Bereavement doesn't have to break your heart forever

Tue, Jan 29, 2013, 00:00

For those who have been widowed, a dating agency can help in the search for a new relationship

Looking for love can be a perilous journey at the best of times but if you have been widowed and reached the point where you feel you are ready to start another relationship, you may find the challenge of trying to find the right person, perhaps for the second or third time, particularly daunting.

For Jennifer Haskins (51), relationships are literally her bread and butter. It was her own experience that led her, with her now life and business partner Bill Whelan (62), to start Two’s Company, an introduction agency for professionals, in 2008.

They carefully interview clients before matching them and Haskins says, “We never get people looking for a one night stand or a fling.”

They trade on confidentiality and among their 500 or so clients aged between 26 and 71 years are politicians, celebrities and other high-profile names.

Haskins says they have experience in introducing people who have been bereaved and are aware of the issues that can accompany the search for love in such circumstances.

“There can be other issues with their family; sometimes they feel they need permission from others to move on and there is no set timeframe for this, each individual is different.

“The person can feel guilty that they are moving on and their family may not accept that. If they have children, they may feel it is something the children do not approve of and they don’t want to discuss it with them.

“They don’t want the children to feel they are being disloyal. Or it may be that there hasn’t been the perceived time lapse.”

Proactive in love

As a divorcee and mother of three, Haskins believes we should be as proactive in love as we are in other parts of our life.

“If you want something in life, you have to be pro-active whether it’s sport, your career or love. When it comes to our love-lives we are taught as children to believe that love ‘happens’ to you rather than you making it happen.”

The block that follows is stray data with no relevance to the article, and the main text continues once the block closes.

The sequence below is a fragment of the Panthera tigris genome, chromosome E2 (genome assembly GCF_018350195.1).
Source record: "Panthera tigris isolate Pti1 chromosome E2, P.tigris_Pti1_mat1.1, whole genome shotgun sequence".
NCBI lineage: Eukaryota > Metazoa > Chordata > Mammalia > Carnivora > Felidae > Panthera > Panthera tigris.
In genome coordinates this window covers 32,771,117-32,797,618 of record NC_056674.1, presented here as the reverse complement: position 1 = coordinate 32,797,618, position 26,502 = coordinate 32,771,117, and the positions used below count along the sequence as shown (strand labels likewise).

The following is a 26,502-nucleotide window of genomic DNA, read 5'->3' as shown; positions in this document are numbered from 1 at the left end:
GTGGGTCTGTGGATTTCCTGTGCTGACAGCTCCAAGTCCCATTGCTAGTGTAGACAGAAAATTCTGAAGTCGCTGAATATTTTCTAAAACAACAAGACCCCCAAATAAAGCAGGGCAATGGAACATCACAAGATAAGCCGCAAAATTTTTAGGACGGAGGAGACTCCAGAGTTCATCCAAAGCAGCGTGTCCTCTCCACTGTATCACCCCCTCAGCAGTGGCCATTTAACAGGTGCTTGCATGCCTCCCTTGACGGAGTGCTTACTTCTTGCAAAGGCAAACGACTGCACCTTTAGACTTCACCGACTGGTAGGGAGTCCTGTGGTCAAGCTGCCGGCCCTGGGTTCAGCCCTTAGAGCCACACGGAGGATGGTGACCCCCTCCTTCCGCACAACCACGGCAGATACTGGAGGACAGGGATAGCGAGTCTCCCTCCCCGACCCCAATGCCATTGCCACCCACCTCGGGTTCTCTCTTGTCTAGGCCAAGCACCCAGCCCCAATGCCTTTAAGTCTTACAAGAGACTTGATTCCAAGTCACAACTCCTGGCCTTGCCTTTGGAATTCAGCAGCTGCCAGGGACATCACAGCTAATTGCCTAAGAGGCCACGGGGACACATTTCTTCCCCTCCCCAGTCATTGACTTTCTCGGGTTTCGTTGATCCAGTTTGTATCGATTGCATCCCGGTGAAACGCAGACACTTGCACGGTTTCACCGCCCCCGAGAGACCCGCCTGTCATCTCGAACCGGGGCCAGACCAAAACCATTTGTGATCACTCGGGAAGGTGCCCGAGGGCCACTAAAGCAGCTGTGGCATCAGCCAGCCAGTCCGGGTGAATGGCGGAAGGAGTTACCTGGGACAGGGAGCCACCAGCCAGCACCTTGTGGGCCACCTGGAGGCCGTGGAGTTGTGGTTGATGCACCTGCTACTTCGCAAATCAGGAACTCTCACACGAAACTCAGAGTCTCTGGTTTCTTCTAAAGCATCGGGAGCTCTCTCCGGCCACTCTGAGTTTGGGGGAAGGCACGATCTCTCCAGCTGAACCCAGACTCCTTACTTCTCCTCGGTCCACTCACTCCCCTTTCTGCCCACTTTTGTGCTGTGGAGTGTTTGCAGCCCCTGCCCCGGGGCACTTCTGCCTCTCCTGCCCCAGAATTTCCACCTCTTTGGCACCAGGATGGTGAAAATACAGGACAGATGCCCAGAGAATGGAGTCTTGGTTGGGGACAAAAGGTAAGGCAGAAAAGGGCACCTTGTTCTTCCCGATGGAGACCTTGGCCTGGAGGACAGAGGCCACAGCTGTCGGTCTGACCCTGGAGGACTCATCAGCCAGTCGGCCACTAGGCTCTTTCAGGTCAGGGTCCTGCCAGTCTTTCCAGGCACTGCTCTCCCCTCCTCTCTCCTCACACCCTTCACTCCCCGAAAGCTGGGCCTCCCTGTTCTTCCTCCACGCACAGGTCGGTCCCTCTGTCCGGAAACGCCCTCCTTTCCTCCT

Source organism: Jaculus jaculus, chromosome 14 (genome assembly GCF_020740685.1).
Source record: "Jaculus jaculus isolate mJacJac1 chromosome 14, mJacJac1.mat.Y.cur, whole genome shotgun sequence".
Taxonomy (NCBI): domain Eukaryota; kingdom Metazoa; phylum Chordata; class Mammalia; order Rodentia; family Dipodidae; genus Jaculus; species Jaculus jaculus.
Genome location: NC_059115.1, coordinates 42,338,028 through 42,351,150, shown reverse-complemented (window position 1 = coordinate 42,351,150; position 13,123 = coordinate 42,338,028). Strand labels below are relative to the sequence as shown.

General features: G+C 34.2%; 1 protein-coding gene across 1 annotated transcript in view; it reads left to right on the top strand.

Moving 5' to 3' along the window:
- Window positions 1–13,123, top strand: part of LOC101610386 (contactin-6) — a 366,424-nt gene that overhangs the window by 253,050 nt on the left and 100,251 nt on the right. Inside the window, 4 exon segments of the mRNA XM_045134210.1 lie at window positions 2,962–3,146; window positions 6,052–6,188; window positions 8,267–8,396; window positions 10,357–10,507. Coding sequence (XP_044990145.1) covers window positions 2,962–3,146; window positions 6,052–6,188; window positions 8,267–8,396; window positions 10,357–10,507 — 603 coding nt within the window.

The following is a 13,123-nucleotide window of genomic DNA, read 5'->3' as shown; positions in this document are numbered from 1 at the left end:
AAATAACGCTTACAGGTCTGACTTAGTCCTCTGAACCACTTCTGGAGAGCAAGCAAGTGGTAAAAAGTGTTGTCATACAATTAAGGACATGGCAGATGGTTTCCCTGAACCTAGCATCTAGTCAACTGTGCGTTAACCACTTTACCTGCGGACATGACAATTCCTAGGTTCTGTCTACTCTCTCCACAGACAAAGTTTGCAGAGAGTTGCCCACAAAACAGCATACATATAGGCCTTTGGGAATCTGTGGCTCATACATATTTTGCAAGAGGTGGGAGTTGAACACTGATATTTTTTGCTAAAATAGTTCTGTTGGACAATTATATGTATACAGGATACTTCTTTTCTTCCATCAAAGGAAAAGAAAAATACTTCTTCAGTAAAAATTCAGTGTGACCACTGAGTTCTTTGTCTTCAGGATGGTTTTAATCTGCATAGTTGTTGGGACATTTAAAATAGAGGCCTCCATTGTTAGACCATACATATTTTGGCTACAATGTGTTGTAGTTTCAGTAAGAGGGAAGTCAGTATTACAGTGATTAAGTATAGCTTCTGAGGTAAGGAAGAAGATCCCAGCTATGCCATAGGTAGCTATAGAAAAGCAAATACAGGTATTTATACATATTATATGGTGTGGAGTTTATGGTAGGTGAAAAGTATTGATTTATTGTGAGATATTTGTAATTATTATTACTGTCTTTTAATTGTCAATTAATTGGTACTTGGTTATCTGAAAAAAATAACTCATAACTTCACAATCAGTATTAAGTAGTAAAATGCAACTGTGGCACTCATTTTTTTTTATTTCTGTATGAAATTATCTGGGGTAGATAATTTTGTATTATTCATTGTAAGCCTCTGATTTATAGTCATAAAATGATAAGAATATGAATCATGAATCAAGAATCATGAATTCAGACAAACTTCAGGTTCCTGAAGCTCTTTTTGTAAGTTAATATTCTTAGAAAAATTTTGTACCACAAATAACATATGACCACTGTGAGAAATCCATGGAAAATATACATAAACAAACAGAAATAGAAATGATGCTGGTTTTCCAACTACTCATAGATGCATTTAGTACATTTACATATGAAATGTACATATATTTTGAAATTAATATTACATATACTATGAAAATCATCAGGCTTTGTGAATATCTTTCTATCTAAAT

Her experience is that widowers tend to look earlier for another partner than widows and, “I think it goes back to the fact that women have girlfriends they can discuss these things with and men generally don’t.

“Men only really tend to discuss personal issues, emotional issues with women so if they have had a wife or a partner for all those years, that link to them being able to express themselves emotionally has been severed so there is no other outlet unless they have a good female friend to talk to.”

The perceived emotional baggage that comes with someone who has been bereaved can mean different things to different people, she has found.

A number of years ago Haskins was introduced by a dating agency to a widower whose wife had passed away six months previously. “When I met him I almost ran a mile because my attitude was I really don’t need somebody who is only six months bereaved. He did get emotional. He was wearing his wedding ring. He had children. To me it was different baggage but still baggage.”

However, a girlfriend of hers had a similar experience some years ago when she was introduced to a man who was also widowed for a number of months.

“She said that when she first met him he spoke incessantly about his deceased wife and his children and my comment was most women would run a mile at that. My friend had been through a very bad marriage and she thought it was brilliant the way he spoke about his wife with such love and about his children with such tenderness.

“She looked at him and thought ‘I want that, I want to be loved and cherished in that way and if that man is capable of doing it once, he is capable of doing it a second time.’” The couple are now happily married.

Foundations for future love

Haskins believes bereavement after a good marriage can lay the foundations for future love. “On the plus side it can be that they believe in love. If they had a good marriage, they believe in love.”

Someone who has been through a protracted and bitter divorce, “may not necessarily believe in the love the same way as someone who had a very good marriage and the other person died. The bereaved don’t see anything wrong going forward and doing it again because, for them love exists, it is possible and it is probable.”

The agency has a wedding this spring of a widow and widower who Haskins introduced last March.

She says that they also meet people who are not ready to move on and they have put them in touch with the grief support group Beginning Experience.

Two’s Company has clients from all over Ireland but holds its interviews in Cork, Dublin, Galway and Limerick.

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